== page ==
¶1. (C) In a lunch with EconCouns and Econoff on July 10, respected political economist Orlando Ochoa (strictly protect throughout) alleged Minister of Public Works and Housing Diosdado Cabello was expanding his network of corruption into the financial sector. According to Ochoa, Cabello and several other former military officers who participated with Chavez in his 1992 coup attempt (specifically Vice Minister of Finance Alejandro Andrade, Governor of Aragua and former Minister of Finance Rafael Isea, and Science and Technology Minister Jesse Chacon) recently backed the purchase of several small banks and insurance companies. The front man for the group's foray into the financial sector, Ochoa continued, is Pedro Torres Ciliberto, owner of the small, Tachira-based investment bank Baninvest (to which he had named Chacon's brother as president). Ochoa speculated the group was moving into the local financial sector in part to gain easier access to arbitrage opportunities related to Venezuela's currency controls, particularly if the Central Bank began auctioning hard currency to financial institutions (as has been rumored to be under consideration). Ochoa characterized Cabello's group as one of the three major poles of corruption close to or within the GBRV. The second pole, operating in the oil sector, is associated with Oil Minister and PDVSA President Rafael Ramirez, and the third, operating in the food distribution sector, is associated with "Mercal King" Ricardo Fernandez.
¶2. (C) On the political front, Ochoa argued the "fascist and military" trend associated with Cabello was gaining ascendancy within Chavismo. (Note: By invoking the term fascist, Ochoa was referring to the movement's desire for authoritarian government control over society and the economy in a way that brooks no dissent. End note.) He characterized Cabello's strident speech in the National Assembly July 9 outlining increased state control over the media (ref A) as an indication of this ascendancy. Another indication, Ochoa continued, were reports from his financial sector contacts that former Vice President Jose Vicente Rangel was a partner in Cabello's group's investments (or at least allowing his money to be managed by Torres Ciliberto). In tandem with the rise of the fascist/military trend, Ochoa argued, the two key representatives of the "traditional Marxist left" in Chavez's cabinet, Planning Minister Jorge Giordani and Finance Minister Ali Rodriguez, were losing influence, with Rodriguez's health in decline and Giordani "looking to get out." Ochoa felt the traditional left was becoming increasingly disenchanted, at least in private, with Chavez's Bolivarian revolution, largely due to blatant corruption and the realization that desire for power, rather than achievement of socialist goals, was its driving force.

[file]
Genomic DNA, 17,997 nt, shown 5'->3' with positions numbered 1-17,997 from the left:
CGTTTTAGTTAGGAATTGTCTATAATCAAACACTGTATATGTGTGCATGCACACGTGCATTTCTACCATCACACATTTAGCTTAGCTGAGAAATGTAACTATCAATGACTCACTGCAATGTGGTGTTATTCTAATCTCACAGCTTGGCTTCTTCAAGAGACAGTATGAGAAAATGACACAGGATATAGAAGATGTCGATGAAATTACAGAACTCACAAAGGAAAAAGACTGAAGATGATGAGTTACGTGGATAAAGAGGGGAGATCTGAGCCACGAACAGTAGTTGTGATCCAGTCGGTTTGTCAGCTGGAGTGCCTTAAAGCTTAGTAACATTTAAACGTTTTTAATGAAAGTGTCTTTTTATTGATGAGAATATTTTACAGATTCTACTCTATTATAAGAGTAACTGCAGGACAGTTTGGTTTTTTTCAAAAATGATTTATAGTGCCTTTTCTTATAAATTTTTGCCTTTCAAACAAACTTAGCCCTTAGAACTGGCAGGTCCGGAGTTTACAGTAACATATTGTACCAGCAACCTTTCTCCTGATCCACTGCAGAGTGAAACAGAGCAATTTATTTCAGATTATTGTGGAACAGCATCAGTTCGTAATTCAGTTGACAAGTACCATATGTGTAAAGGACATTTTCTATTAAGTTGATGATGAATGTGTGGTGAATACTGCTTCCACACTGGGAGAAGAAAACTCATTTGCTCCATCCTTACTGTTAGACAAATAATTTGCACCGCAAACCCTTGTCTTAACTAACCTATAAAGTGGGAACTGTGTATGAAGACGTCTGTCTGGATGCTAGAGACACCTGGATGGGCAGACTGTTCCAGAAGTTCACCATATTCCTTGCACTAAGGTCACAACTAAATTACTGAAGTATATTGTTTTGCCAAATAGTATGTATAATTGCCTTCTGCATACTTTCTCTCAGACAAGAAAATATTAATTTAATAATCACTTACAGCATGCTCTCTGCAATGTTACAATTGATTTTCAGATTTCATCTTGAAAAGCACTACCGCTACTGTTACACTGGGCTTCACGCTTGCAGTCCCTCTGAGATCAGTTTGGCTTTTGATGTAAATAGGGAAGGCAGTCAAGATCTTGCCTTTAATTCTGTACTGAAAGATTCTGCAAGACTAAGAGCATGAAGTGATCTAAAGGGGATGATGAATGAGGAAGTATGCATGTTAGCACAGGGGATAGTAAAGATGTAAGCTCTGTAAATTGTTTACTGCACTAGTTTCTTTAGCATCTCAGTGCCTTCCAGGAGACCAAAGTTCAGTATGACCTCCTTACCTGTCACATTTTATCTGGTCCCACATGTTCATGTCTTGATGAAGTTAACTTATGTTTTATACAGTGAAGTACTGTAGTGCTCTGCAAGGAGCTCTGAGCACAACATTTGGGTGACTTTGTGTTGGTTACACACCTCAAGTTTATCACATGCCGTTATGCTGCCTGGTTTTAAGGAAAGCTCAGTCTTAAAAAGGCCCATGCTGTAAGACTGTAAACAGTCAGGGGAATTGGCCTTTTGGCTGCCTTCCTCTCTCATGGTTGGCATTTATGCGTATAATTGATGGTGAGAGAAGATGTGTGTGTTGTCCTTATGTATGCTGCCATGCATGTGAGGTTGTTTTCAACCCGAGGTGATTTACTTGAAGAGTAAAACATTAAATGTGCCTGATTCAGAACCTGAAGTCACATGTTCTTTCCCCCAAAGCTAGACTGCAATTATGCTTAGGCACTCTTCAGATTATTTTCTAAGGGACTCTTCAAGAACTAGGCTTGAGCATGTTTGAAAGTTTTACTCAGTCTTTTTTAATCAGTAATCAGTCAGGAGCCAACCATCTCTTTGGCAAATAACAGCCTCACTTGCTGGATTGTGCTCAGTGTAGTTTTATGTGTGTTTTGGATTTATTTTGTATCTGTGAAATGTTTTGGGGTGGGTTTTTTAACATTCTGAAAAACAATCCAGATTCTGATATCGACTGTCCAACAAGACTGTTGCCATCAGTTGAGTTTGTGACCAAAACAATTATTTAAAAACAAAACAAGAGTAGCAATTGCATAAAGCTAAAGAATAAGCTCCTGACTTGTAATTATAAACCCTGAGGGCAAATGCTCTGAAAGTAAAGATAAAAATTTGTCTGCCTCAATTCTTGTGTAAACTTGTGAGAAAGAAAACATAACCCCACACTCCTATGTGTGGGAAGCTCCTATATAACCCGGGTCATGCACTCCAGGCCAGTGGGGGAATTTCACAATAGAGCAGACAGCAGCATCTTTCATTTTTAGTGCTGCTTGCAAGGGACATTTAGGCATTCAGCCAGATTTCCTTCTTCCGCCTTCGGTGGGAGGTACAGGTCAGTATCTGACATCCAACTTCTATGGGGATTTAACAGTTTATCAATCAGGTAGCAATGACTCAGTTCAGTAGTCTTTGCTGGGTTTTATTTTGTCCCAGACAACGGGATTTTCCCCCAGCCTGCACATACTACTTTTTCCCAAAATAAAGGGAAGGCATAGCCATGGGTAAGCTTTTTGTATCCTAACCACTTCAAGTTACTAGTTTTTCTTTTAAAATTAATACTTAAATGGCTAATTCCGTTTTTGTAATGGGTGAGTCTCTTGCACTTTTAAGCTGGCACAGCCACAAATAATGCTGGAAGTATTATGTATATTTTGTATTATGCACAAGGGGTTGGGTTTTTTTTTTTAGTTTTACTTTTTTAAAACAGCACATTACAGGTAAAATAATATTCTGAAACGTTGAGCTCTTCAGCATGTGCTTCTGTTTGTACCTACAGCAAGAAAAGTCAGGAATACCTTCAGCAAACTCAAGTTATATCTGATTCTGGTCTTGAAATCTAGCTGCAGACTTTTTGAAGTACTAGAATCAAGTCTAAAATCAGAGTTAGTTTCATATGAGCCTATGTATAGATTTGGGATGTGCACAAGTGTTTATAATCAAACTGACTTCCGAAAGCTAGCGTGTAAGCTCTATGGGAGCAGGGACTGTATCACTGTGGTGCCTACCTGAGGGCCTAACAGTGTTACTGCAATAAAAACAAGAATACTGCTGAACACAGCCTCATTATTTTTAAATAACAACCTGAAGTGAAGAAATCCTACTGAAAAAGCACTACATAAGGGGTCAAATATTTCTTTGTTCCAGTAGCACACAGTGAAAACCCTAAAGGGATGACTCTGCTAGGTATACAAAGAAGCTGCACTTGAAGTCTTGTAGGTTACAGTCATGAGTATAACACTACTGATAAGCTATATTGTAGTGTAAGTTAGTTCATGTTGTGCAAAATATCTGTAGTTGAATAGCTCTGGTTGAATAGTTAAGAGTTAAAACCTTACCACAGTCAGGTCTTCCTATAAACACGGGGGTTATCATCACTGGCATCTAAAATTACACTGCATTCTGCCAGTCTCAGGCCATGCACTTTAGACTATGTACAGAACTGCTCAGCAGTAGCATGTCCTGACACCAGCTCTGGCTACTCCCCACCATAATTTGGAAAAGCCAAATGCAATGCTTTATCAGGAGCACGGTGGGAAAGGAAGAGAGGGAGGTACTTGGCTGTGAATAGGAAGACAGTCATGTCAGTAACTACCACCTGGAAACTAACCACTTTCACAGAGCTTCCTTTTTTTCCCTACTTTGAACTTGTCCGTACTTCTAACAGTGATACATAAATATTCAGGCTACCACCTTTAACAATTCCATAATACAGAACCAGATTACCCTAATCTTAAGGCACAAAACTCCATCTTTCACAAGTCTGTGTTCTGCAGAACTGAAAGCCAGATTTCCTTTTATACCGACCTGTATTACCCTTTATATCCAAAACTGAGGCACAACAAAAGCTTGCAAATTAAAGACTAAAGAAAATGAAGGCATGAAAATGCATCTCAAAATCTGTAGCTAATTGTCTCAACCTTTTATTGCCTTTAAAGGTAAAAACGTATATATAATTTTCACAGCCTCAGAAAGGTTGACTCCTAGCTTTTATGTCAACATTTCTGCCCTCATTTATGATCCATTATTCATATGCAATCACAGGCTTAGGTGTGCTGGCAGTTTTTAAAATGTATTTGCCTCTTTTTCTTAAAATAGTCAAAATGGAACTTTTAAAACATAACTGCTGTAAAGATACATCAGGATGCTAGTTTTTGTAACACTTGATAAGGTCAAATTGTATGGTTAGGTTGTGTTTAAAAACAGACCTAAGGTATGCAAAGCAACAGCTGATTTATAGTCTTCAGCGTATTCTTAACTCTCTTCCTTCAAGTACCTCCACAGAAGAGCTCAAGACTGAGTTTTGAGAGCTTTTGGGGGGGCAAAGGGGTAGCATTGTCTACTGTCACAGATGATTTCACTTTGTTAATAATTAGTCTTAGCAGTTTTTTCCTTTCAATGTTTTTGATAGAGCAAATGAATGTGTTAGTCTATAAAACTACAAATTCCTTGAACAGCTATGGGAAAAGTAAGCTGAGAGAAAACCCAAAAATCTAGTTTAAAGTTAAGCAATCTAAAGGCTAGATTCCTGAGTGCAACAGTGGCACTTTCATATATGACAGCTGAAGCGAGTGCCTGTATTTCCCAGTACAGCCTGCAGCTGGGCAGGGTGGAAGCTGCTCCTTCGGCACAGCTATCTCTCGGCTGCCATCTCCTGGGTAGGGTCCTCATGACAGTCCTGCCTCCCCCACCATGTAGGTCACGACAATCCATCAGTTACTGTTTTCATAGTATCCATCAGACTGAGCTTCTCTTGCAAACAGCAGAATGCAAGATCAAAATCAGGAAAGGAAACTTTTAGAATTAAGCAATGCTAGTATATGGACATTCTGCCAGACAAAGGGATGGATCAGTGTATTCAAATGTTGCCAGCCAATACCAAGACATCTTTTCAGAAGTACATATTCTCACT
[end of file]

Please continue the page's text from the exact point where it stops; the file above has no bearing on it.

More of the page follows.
¶3. (C) Ochoa described Cabello as a potential "Montesinos-like" figure for the Chavez regime, i.e. someone who, like intelligence chief Vladimir Montesinos under President Fujimori in Peru, was amassing great power and control over the regime's apparatus as well as a private fortune, often through intimidation behind the scenes. Ochoa speculated Chavez himself might be concerned about Cabello's growing influence but unable to diminish it. Ochoa said he was coordinating with several others, including Tal Cual editor Teodoro Petkoff, to expose Cabello's questionable business dealings publicly, though he acknowledged the need to proceed carefully given how "dangerous" Cabello was. Ochoa hoped this exposure would cause further disillusion within the traditional left, part of a process through which this trend might ultimately withdraw its support from Chavez.